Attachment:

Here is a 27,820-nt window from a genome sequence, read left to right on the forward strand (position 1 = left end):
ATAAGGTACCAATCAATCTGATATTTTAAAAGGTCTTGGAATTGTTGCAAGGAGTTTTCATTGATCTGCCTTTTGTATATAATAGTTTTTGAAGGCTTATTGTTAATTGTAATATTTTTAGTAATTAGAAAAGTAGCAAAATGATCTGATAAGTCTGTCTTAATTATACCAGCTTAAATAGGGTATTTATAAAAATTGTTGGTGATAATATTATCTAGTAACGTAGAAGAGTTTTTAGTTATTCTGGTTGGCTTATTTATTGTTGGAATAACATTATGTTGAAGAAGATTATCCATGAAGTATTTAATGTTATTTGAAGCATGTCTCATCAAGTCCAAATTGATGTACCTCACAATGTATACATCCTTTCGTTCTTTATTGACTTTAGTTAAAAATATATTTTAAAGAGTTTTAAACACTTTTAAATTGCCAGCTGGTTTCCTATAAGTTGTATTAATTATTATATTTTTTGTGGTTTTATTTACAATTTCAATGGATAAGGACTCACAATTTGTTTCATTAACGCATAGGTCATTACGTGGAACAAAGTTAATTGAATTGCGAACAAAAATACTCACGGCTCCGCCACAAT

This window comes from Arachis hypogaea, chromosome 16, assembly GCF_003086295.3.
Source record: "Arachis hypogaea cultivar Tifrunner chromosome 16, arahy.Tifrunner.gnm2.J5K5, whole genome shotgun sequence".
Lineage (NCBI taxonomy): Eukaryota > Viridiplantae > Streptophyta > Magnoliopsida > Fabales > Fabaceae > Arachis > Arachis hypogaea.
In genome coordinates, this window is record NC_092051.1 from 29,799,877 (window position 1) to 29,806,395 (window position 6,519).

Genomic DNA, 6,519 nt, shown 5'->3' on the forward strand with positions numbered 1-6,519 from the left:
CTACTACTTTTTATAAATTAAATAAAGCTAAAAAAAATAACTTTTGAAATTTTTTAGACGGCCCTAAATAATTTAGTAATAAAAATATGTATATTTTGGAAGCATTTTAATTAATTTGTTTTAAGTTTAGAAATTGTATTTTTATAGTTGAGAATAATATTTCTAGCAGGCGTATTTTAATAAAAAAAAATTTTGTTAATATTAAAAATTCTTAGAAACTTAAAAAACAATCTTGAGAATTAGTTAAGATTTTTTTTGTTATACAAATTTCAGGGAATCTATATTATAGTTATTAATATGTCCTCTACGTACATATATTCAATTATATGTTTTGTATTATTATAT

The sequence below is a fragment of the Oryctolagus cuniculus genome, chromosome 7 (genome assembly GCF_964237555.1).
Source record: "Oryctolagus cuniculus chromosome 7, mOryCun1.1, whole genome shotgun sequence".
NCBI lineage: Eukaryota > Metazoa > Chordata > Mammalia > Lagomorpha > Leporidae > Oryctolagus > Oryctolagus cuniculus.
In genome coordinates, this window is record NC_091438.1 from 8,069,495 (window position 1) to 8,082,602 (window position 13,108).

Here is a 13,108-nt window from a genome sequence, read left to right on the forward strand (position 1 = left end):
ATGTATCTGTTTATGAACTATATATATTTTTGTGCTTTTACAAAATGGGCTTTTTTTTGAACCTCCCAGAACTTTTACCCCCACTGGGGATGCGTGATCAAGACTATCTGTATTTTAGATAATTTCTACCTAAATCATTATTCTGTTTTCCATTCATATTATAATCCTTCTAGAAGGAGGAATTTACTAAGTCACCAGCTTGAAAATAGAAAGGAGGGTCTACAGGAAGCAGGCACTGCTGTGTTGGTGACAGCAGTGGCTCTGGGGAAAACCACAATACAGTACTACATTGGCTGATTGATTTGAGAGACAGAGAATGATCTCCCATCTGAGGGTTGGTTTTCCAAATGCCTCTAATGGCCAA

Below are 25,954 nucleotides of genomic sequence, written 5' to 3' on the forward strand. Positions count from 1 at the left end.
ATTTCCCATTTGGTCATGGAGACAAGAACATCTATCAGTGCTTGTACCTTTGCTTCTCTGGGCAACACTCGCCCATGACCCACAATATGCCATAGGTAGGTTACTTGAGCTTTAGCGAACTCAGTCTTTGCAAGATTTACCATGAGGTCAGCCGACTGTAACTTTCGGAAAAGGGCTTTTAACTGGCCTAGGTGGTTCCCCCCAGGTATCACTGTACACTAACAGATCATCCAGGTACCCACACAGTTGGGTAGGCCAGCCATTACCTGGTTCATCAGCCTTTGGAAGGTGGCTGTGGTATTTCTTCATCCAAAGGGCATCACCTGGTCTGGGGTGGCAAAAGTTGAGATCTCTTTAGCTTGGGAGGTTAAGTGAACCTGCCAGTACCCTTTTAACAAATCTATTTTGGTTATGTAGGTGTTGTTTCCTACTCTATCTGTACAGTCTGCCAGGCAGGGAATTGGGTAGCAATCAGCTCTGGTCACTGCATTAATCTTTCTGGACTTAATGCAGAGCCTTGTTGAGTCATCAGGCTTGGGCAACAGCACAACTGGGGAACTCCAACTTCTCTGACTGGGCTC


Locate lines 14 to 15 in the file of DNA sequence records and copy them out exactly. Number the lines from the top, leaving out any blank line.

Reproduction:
ATGTATCTGTTTATGAACTATATATATTTTTGTGCTTTTACAAAATGGGCTTTTTTTTGAACCTCCCAGAACTTTTACCCCCACTGGGGATGCGTGATCAAGACTATCTGTATTTTAGATAATTTCTACCTAAATCATTATTCTGTTTTCCATTCATATTATAATCCTTCTAGAAGGAGGAATTTACTAAGTCACCAGCTTGAAAATAGAAAGGAGGGTCTACAGGAAGCAGGCACTGCTGTGTTGGTGACAGCAGTGGCTCTGGGGAAAACCACAATACAGTACTACATTGGCTGATTGATTTGAGAGACAGAGAATGATCTCCCATCTGAGGGTTGGTTTTCCAAATGCCTCTAATGGCCAA

Below are 25,954 nucleotides of genomic sequence, written 5' to 3' on the forward strand. Positions count from 1 at the left end.